The reinterpretation of Kartell by Laufen: two contrasting and courageous visions
On the one hand Oliver Helbig, with his orientation towards the products themselves, has created bathroom settings that bring out the eclectic character of the range. On the other, the choice has gone to Hugo Comte: the famous fashion photographer has produced very dynamic shots, where young models, in keeping with his usual style, seem to be playing with the ceramic and plastic components of the collection, almost wearing them or transforming them into accessories that break through the boundaries of the bathroom. Two contrasting and courageous visions, analyzed by Cristina Morozzi, the design journalist, critic and curator.
The new Kartell by Laufen catalogue offers a complete collection for the bathroom, marked by its innovative use of color, based on the collaboration between two design companies, both excellent in their specific fields: Kartell and Laufen. Flexible and mutable, thanks to the options for combining hues and finishes of ceramic fixtures, faucets and a wide variety of accessories, the collection is perfectly in tune with today’s stylistic trends, keeping pace with their evolutions and adapting to the widest spectrum of tastes and contexts, to offer solutions that blend functional quality with a sensual, emotional dimension.
The images reflect two ways of looking. The collections have been immortalized by two photographers: the Belgian Hugo Comte, known for his work in the field of fashion, and the German Oliver Helbig, creator of intense still lifes. They tell two stories. The protagonists are the same, premium bath furnishings, inanimate objects that come alive through the gaze, given the fact that “the act of seeing,” as John Berger writes, “is never one-sided or static, but rather mutable and relational” (John Berger, Ways of Seeing, 1972). Both photographers transform their observation into narrative. Comte’s tale is filmic, while that of Helbig is symbolic/oneiric. Comte’s narrative is realistic; Helbig’s is tinged with pathos. Each story lets the products speak, inserting them in a context. Comte’s version is lively, based on movement, while Helbig’s holds still, relying on effects of light. The camera is a listener, and the photographer makes it expressive through an evocative language, above and beyond spoken words, not acoustic but visual, capable of constructing atmospheres. “Atmospheres,” as Tonino Griffero explains in Atmospherology (2010), “are spatial emotions […] limited to situations […] they are immediately and straightforwardly perceptible, as are sounds, or odors. […] They are ritualized, auratic stagings of the unexpected, distant and unreachable, which in a certain sense return our gaze.”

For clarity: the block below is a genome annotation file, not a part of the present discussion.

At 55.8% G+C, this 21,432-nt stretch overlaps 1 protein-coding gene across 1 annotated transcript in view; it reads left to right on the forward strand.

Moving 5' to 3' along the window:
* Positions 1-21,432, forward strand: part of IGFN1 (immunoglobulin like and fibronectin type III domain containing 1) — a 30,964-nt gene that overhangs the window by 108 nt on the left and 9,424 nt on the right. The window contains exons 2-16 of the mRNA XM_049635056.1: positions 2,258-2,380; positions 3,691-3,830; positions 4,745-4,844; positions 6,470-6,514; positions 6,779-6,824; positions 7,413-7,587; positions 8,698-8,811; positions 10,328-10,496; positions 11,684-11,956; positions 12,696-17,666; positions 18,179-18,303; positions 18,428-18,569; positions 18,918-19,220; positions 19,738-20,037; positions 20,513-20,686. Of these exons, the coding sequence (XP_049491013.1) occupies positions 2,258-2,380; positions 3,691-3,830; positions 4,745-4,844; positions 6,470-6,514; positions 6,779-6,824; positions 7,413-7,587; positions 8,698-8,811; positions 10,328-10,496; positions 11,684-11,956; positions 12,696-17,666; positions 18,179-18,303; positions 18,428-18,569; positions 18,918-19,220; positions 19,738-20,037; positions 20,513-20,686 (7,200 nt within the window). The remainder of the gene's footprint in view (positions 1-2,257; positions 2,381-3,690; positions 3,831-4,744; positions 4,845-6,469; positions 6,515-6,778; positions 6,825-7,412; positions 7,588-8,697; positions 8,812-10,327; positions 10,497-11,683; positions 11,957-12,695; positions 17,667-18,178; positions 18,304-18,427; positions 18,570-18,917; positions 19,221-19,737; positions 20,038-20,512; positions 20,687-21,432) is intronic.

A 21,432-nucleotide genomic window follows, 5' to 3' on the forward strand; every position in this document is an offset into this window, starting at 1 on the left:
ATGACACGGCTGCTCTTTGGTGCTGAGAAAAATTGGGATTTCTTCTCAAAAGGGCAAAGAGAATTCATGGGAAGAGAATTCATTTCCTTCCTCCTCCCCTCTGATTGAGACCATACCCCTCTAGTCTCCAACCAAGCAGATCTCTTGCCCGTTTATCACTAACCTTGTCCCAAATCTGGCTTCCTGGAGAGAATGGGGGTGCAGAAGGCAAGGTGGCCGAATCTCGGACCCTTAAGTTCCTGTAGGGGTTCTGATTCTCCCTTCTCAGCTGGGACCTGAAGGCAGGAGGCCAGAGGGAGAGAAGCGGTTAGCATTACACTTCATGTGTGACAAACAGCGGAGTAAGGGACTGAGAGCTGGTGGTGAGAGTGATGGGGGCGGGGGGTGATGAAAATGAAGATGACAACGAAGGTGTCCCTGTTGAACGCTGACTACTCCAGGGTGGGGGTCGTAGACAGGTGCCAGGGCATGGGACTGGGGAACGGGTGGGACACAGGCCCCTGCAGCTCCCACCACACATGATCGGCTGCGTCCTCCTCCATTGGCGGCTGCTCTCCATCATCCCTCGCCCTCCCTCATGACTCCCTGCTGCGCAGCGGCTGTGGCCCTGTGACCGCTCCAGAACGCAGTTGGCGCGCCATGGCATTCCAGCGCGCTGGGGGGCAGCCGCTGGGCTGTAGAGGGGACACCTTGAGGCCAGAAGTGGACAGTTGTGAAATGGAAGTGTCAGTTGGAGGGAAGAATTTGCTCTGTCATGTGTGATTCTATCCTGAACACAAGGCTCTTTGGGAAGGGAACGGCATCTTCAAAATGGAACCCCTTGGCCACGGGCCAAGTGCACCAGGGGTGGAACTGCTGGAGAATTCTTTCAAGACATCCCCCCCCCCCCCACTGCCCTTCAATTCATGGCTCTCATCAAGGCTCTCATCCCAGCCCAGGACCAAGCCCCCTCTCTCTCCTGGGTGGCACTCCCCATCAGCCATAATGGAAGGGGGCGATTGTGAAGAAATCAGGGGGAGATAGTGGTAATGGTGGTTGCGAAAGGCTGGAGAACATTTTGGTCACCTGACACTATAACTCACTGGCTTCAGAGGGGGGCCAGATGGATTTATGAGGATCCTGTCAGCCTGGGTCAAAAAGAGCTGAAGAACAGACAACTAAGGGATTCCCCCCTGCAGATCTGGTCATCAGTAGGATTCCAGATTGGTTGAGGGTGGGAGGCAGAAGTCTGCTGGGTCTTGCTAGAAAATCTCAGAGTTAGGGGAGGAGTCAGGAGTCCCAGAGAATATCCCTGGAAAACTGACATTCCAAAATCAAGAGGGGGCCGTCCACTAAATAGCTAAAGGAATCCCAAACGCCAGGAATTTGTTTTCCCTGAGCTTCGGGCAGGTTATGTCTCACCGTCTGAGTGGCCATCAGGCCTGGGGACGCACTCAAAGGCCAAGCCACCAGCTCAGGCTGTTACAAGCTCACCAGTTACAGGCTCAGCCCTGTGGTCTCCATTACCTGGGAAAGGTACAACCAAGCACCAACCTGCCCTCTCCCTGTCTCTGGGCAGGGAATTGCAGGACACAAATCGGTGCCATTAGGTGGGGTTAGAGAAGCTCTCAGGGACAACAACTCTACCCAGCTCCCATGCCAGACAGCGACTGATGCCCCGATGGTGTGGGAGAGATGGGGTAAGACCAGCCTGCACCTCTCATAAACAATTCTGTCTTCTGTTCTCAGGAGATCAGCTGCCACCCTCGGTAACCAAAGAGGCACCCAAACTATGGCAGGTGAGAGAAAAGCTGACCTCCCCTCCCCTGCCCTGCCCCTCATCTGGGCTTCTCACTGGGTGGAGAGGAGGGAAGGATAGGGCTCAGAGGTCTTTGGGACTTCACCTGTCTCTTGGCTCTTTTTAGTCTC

Laufen and Kartell have made an original choice. They have entrusted the depiction of their collection to two great photographers, daring to make a clean break with the convention of a single, firmly encoded image. “To photograph,” as Susan Sontag writes, “is to confer importance. There is probably no subject that cannot be beautified; moreover, there is no way to suppress the tendency inherent in all photographs to accord value to their subjects” (On Photography, 1977).
Comte and Helbig have accorded value to the collection of bath furnishings through two different modes of representation, in reference to different contexts and users, relying on different qualities of the art of photography. Comte has chosen improvisation and subversion to give life and movement to the pieces, involving people; Helbig has opted for abstraction, entrusting lights with the task of definition and characterization.